John C. Reilly, the voice actor behind the lead character in “Ralph Breaks the Internet,” shared his philosophy regarding “Ralph.”
The actor speaks in light of the current success which his movie is enjoying.
In the sequel to the 2012 smash hit, “Wreck-It Ralph,” Ralph now becomes best friends with Vanellope von Schweetz who is voiced by comedienne, Sarah Silverman.
The arcade game characters share their ordinary existence at the Litwak’s Family Fun Center and Arcade.
As the film features Disney princesses like Belle of “Beauty and the Beast” and Jasmine of “Aladdin,” Reilly understands the backlash coming from the young viewers and their parents.
This follows after British actress, Keira Knightley’s recent controversial comments about not permitting her daughter to watch Disney princess-themed movies.
Knightley believed that these films project false images of women, particularly the need for a male figure to rescue them when they are in trouble and the need to have very slim waistlines.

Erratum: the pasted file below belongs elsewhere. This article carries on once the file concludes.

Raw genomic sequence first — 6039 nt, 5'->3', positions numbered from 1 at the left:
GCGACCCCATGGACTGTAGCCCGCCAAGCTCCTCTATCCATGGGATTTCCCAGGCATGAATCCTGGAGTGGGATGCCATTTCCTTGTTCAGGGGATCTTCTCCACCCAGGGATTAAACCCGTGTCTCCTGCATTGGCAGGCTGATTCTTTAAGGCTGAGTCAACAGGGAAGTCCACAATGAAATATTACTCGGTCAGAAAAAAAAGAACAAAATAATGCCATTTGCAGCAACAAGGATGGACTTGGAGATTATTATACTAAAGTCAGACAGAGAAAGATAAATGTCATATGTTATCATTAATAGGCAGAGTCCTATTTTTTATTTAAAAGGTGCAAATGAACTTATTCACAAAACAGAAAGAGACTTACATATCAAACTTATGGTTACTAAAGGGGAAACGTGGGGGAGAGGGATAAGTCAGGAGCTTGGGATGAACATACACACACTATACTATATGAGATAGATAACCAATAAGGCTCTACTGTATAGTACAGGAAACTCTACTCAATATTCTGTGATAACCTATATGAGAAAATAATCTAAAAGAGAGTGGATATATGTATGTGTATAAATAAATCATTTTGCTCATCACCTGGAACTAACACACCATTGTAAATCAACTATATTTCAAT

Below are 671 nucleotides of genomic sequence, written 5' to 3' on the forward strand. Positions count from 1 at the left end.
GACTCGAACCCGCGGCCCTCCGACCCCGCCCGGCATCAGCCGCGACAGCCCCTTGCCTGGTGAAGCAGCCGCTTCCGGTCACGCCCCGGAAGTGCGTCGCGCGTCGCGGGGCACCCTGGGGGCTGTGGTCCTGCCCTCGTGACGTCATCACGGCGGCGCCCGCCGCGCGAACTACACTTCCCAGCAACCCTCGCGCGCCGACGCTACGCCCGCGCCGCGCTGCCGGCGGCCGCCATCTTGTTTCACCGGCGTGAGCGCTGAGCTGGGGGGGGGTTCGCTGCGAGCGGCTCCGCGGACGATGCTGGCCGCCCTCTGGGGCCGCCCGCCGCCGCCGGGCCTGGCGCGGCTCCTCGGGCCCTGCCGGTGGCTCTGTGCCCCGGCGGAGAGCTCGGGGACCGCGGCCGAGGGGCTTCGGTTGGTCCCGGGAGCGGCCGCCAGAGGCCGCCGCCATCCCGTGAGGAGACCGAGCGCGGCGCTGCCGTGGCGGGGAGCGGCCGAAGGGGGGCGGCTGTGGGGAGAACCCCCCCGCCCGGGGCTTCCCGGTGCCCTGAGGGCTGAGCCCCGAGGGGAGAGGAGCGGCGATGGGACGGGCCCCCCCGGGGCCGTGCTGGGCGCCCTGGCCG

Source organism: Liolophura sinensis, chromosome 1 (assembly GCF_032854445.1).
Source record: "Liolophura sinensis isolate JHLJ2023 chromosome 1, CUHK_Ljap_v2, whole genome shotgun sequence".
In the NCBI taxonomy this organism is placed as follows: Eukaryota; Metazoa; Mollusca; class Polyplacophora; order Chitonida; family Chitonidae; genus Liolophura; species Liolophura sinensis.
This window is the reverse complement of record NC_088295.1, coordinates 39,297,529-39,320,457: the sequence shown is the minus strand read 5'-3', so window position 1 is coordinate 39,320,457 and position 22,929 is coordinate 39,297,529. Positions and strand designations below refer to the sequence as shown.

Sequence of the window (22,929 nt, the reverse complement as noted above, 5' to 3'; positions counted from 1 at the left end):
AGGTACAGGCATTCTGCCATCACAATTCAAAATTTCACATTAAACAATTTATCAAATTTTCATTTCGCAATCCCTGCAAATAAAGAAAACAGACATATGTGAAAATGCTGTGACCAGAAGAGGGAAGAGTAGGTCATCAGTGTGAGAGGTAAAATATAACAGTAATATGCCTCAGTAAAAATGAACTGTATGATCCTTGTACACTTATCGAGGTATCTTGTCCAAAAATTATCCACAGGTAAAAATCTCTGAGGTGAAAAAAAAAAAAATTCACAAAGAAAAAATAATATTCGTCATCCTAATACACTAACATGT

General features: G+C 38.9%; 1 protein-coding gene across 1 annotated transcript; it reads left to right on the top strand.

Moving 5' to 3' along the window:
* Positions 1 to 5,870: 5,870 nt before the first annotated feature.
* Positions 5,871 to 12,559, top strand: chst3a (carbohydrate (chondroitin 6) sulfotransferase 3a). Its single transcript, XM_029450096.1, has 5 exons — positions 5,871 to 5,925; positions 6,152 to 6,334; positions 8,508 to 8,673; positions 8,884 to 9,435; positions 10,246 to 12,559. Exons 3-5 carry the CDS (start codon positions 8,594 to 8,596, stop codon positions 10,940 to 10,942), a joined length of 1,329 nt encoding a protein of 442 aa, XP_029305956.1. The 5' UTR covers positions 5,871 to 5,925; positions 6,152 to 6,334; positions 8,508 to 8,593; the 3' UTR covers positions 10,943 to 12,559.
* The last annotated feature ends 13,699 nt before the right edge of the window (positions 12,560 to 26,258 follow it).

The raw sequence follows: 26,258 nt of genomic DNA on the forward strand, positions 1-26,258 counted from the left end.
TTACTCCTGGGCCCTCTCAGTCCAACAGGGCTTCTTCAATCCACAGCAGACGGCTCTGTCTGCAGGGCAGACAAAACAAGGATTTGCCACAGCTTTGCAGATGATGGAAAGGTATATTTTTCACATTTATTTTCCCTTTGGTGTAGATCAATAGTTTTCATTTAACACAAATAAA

The “Ralph” voice actor remarked that it is okay to present the Disney princesses in movies.
He said that the Walt Disney Corporation is bold and progressive to explain to the young audiences how it felt like to be a female royal figure when they were still relevant in the past.
Reilly commented that the viewers should appreciate these types of characters. The “Ralph Breaks the Internet” thespian also remarked that another lesson which his film intends to impart is the human nature of sensitivity.
Reilly cited that young boys may think that Ralph’s previous nature of being an aggressive figure and destroying things makes him tough.
He said that these young audiences could certainly relate with this image of the gaming figure. Reilly stated that young men naturally feel invincible, furious, and the urge to break things.
However, Reilly said that the movie teaches the young audiences that men can be insecure and sensitive.
As what Ralph showed when he revealed his emotional side in the movie, they are merely masking their inner sensitive side with their feisty behavior.
The actor also pointed out that he credits “Willy Wonka and the Chocolate Factory” actor, Gene Wilder, who taught him that men, no matter how “macho” they project themselves, could also be sensitive.
For the second subsequent weekend, “Ralph Breaks the Internet” continued to be number one in North American cinemas, generating approximately $25.8 million.